Next in the chronological order appeared another classical work, Vagbhata’s Ashtanga Samgraha. Vaghbeta probably belonged to the second century A.D. He has summarized both Caraka and Susruta and brought both medical and surgical diseases within the compass of a single treatise. Vagbheta follows the tradition of using both prose and verse, though there is more of verse than the prose in his work. From the stand point of analytical classification arrangement and exposition he excels other writers. The Astanga samgraha is for this reason more popular than other works among students and practitioners in the South. Vagbheta can claim to be the first author to have begun the syncretic school of bringing together information on all the branches of medicines within the ambit of a single work which as others he divided into eight parts (Astanga), and called it as such. The eight parts are general medicines, paediatrics, mental diseases, diseases of special sense organs, surgery, toxicology, gerontology and aphrodisiac. Ayurveda is the only ancient science where care of ole is described. There is another important work, similar in the name and content called Astanga Hridaya. It is written entirely in verse and its author also bears the name Vaghbeta. The opinion is held by many that, both Astanga Samgraha and Astanga Hridaya are the work of one and the same person. The method o presentation the classification of the subject under various chapter and even many of the Slokas are so strikingly similar in both works, that this view may be correct. After completing the first work, Samgraha the author must have summarized it in verse form and given it the name Hridaya. There are no tow opinions about the superiority of the book. Astanga Hridaya over most other treatises. Brevity and clarity of expression are the hall murk of this work.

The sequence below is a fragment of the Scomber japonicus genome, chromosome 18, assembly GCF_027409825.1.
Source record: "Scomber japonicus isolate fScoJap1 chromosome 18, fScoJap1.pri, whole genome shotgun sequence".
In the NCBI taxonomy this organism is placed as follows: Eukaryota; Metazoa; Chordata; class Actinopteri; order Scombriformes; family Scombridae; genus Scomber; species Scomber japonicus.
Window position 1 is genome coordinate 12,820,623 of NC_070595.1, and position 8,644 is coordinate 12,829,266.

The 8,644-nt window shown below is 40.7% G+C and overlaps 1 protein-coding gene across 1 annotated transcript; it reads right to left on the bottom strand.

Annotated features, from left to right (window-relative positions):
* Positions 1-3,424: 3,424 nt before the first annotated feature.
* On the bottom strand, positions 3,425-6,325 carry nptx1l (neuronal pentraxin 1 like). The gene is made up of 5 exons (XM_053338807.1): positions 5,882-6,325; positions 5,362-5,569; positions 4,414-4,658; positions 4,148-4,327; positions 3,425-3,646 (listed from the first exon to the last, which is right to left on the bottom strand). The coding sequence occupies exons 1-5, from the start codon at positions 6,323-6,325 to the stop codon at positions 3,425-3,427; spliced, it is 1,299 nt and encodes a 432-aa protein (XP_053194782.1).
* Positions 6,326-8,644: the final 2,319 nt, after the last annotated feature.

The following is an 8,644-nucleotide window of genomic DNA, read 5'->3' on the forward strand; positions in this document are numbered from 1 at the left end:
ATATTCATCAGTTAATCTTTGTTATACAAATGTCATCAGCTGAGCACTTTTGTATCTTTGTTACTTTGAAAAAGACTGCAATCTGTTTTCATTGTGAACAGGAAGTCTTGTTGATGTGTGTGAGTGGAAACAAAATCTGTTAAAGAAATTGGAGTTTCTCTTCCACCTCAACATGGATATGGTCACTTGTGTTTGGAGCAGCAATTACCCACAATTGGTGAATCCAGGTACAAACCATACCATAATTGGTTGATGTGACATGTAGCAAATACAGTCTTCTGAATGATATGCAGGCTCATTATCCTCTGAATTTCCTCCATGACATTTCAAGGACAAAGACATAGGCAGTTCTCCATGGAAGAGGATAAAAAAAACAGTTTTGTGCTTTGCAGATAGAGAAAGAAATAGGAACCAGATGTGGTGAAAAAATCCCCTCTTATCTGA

Among the works of great aniquity must be mentioned the Bhela Samhita. The main point of interest about this work is that is was probably written by a contemporary of Agnivesa. It is modeled on the pattern of Agnivesa Samhita. But it is a similar book than the former. Another book which has been published is Harita Samhita, which is claimed to have been written by one Harita, another contemporary of agnivesa. The claim is incorrect and this Harita probably belongs to later times.